Thursday, May 8, 2008

A statistical look at the credit crisis: Is it the result of bad decisions or tough conditions?

Here are two figures full of great data. Let's look at them separately and then together, because they paint a picture of the conditions -- some say, decisions -- that led to the current credit crisis.

The first graph shows the functional importance of credit to the continuation of economic growth. What I mean by 'functional importance' is this: as the decades pass from the 60s to today, this graph shows that credit becomes 2-3 times more important as a factor of economic growth. In other words, economic growth today is much more dependent on credit in a way it wasn't as recently as the 1970s. A final thing to note about the first graph is that the functional importance of credit has begun to rise even more dramatically during the current decade.

That point brings us to the second figure, which compares actual Fed interest rates vs. the conventional economic wisdom of what interest rates should be for the 2000s (based on the 'Taylor Rule'). Note that the Fed had rates significantly lower throughout the early 2000s than conventional wisdom suggested should be the case. This is the best statistical representation of a criticism often thrown at Former Fed Chairman Greenspan -- not that he was wrong to drop rates following 9/11 and the 2001/2002 recession but that he was too slow bringing them back up. As a result, some people pin the current crisis on the inflation-creating policies of Mr. Greenspan, who left the Fed in 2005.

But these two pieces of data point to a reason to somewhat exonerate Mr. Greenspan. The lower interest rates of the 2000s can be explained by the increase in the 'functional importance' of credit. If Greenspan had not kept the rates low, a fairly dramatic recession could have been the consequence.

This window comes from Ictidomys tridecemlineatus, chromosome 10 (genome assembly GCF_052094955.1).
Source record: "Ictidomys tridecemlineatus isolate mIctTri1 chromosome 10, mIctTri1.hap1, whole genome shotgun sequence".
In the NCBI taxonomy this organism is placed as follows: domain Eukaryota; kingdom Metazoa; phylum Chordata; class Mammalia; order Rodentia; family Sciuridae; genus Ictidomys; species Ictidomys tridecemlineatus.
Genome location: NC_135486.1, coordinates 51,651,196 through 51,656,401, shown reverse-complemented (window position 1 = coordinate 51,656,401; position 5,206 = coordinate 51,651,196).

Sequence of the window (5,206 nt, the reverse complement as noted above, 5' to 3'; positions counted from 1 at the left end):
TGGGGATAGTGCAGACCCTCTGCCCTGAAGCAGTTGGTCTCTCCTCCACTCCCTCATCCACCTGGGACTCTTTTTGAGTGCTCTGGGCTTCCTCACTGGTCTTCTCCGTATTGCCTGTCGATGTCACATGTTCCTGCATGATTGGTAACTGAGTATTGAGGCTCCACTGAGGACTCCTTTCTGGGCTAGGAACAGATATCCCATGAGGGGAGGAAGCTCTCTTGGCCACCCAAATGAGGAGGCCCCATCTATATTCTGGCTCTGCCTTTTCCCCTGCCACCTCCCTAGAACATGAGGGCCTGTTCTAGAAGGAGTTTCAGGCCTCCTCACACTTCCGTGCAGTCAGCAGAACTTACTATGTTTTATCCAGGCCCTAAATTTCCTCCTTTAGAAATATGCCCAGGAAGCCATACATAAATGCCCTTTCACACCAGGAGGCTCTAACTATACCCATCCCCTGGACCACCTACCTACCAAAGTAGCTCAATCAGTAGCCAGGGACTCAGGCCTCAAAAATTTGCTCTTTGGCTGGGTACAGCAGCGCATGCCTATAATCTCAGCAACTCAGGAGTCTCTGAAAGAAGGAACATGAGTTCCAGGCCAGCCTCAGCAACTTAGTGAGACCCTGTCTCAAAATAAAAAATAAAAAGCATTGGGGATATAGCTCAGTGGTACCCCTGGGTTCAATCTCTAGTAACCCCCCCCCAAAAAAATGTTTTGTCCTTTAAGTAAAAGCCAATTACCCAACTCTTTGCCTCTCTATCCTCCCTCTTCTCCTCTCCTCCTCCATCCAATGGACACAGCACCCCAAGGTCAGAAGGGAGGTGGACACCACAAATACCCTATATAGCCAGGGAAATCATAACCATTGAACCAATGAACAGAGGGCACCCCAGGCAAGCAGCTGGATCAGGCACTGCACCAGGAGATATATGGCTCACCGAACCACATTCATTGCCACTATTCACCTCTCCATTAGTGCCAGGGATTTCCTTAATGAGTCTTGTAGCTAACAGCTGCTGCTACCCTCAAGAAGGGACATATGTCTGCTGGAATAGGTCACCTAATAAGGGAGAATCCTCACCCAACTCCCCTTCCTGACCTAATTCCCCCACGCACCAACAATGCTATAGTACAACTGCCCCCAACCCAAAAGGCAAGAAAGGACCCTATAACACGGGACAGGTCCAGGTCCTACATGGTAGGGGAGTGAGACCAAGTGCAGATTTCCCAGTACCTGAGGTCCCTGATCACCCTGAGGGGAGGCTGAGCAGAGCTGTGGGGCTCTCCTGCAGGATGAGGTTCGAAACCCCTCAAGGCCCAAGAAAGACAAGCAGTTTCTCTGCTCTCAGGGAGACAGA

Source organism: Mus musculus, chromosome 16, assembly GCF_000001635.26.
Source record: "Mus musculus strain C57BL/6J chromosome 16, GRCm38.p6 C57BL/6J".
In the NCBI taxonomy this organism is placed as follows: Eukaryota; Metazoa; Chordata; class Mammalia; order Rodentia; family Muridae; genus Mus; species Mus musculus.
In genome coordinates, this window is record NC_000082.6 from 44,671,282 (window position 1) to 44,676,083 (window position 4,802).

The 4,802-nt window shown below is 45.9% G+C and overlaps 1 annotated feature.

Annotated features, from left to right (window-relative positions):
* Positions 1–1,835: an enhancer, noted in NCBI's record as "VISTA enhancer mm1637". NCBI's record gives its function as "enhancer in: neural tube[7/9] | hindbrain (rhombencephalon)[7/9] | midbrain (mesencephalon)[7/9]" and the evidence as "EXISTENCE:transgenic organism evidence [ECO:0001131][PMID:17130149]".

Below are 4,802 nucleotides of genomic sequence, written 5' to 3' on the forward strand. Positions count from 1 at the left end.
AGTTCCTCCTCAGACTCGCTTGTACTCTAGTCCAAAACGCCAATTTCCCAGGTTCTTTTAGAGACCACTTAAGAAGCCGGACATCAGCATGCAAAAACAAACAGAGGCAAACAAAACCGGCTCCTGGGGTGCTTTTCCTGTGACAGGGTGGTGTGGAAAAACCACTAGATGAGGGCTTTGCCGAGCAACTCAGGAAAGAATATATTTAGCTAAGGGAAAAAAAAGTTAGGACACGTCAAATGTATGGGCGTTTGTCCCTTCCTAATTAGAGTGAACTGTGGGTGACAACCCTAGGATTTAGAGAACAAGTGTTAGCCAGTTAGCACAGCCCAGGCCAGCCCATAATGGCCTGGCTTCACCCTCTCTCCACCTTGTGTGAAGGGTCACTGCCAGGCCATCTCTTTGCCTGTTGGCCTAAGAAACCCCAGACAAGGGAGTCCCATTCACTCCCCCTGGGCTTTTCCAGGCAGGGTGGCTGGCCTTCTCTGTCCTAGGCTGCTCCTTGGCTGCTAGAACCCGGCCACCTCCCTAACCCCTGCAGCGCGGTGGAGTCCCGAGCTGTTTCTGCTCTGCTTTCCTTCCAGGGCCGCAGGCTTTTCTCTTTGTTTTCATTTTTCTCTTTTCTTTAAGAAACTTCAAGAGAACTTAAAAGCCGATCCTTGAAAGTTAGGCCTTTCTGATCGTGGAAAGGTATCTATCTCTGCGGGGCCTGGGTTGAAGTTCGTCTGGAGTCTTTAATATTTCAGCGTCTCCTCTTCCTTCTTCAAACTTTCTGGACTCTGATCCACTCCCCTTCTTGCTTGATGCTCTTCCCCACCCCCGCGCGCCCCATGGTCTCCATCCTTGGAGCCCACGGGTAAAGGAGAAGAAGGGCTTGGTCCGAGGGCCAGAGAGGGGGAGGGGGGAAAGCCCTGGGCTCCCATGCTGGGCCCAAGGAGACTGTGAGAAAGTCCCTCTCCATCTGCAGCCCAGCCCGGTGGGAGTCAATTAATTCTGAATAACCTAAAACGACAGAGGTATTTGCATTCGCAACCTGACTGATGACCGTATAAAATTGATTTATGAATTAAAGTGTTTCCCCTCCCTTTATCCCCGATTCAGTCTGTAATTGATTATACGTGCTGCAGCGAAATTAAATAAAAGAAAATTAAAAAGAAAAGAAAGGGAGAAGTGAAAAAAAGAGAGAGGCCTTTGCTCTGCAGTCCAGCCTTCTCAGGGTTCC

So what, some say. We have a recession now, don't we? This criticism has merit. Today's recession faces an environment in which inflation is a far greater problem than it might have been had the recession proceeded in 2003, 2004, and 2005. As a result, current Chairman Ben Bernanke has a more challenging context with which to work.

So what is next? Two alternatives stand out. Either American capitalism finds a way to ease the 'functional importance' of credit so that the economy can grow without needing to expand credit, or American capitalism finds new, innovative ways to begin freely lending and investing again. At least until they burst too.

Bottom line: These data suggest that Greenspan's "bad decisions" were actually reasonable responses to "tough conditions" -- namely, the economy had to expand credit or the economy would contract. Greenspan chose to expand credit and keep growing the economy. Make no mistake his mandate was to do just that.

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